Thursday, April 26, 2012
Swan Songs XXXVIII--Discernment
After a fashion, I want my students to be able to discern between art and kitsch, and I want them to aspire. One of the most distressing moments in my teaching life used to occur whenever an American lit class was reading Huck Finn. They'd come to the passage where Twain offers this awful poetry. The vast majority of the students in my classes didn't "get" the fact that the poem is supposed to be putrid. I'd have to point it out. Only then would it be funny. Sort of.
But I don't care to create elitists either, students who disdain anything less than T.S. Eliot. A little learning is a dangerous thing, and arguing for aesthetic standards shouldn't create bigots. So last night, reading through papers on Flannery O'Connor's views of art, I had to say, time and time again, that they shouldn't get crypto-fascist about "Christian" art, even when "Christian" art is really, really tiring.
A couple weeks ago Thomas Kinkade died, the "Painter of Light." In addition to being a nearly Billy Graham-level evangelical, he was an astute businessman who made millions with paintings someone rather aptly called "cottage cheese," gorgeously lit landscapes and bungalows that made people feel good about themselves and their worlds in an almost eerie fashion. Nothing he ever painted was particularly real. See above.
His death was not his greatest moment. He was drunk--he fought alcoholism for most of his life--and he was with his girlfriend, having left his wife and four daughters some time ago. Well, okay, so did King David, right? We all have sinned, we all have gone astray.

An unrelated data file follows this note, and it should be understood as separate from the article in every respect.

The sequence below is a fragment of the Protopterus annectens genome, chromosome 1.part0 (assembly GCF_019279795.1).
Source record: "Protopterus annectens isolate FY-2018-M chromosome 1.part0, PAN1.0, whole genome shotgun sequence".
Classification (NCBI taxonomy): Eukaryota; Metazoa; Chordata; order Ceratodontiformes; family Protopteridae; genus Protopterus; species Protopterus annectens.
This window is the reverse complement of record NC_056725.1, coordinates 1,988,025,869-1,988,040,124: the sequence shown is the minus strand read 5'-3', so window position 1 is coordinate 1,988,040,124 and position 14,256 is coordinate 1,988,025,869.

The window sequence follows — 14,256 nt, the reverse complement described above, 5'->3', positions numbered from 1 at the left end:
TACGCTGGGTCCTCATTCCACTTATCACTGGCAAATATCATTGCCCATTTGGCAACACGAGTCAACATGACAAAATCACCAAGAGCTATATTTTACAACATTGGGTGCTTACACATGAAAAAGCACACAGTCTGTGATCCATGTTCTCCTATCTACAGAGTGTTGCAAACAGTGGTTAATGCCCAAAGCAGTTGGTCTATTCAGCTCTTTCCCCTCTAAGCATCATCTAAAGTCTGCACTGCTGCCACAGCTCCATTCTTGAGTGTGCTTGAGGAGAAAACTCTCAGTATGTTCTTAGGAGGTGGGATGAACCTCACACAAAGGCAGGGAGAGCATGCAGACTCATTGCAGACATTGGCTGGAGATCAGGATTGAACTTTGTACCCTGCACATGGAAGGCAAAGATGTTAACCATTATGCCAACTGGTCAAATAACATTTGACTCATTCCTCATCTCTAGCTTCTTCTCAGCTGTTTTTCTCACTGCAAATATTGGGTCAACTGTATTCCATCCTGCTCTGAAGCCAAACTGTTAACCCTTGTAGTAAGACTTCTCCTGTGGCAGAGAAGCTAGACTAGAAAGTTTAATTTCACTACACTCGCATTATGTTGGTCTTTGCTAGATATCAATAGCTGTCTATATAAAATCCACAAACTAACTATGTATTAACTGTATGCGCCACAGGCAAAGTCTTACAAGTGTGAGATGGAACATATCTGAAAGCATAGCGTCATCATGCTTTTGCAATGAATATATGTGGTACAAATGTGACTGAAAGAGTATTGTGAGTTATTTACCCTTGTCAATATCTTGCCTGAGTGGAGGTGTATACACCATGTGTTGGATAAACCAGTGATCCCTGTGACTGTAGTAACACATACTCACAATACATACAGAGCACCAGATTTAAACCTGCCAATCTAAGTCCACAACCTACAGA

Sure, but there is inescapable irony in the bio: the man who purveyed, even manufactured illusion ends up inescapably slimy. His life looked nothing like his art. More like Steve Jobs. Sad, very sad.
More irony: his death created a healthy spike in the sale of his paintings. In dying, he made more money on even more illusion. You can't make this kind of thing up.
Okay, I admit I'll never own a Thomas Kinkade; but the Lord knows--and so do I--a host of folks who do--and love him. Fine. Takes all kinds, as people say. There's no accounting for taste.
When I wrote some things about Native American boarding schools several years ago, a friend sent me a novel that, after a fashion, dealt with the subject, a novel by Janette Oke. Oke has thrilled millions; my books have sold in the hundreds--well, sometimes. Who am I to criticize?
But what angered me about that novel was the way the author handled Native boarding schools. Her protagonist, a young Sioux girl, was essentially "saved" by the experience, so glorious it was.
Do I think Native kids may have been "saved" in boarding schools? Sure. But telling only that side of the story is an exercise in half truth, and half truth is still falsehood.
Something in all of us reaches mightily for the ideal. Something in all of us wants life to be not only better, but best. Thomas Kinkades offer an ideal world we all wish was ours. So do movies, most of them in fact. In them, we escape life's complexities. Somewhere in my dreams there's a moon-lit cottage on a serene lake surrounded by perfect triangular pines--don't I wish I had one? You bet.
If you don't want your kids or your students to be discerning, then don't send them to school, where, at best, we ought to be teaching them to think. Honestly, I want them to see the difference between art and kitsch, maybe especially when that kitsch is done in God's name. On the other hand, I have no doubt whatsoever that the Lord God almighty once upon a time stuck a pen in Janette Oke's hand and a brush in Thomas Kincade's.
I still like Paul: We all have sinned--we all have gone astray. That's wisdom. That's real discernment.
Posted by J. C. Schaap at 5:10 AM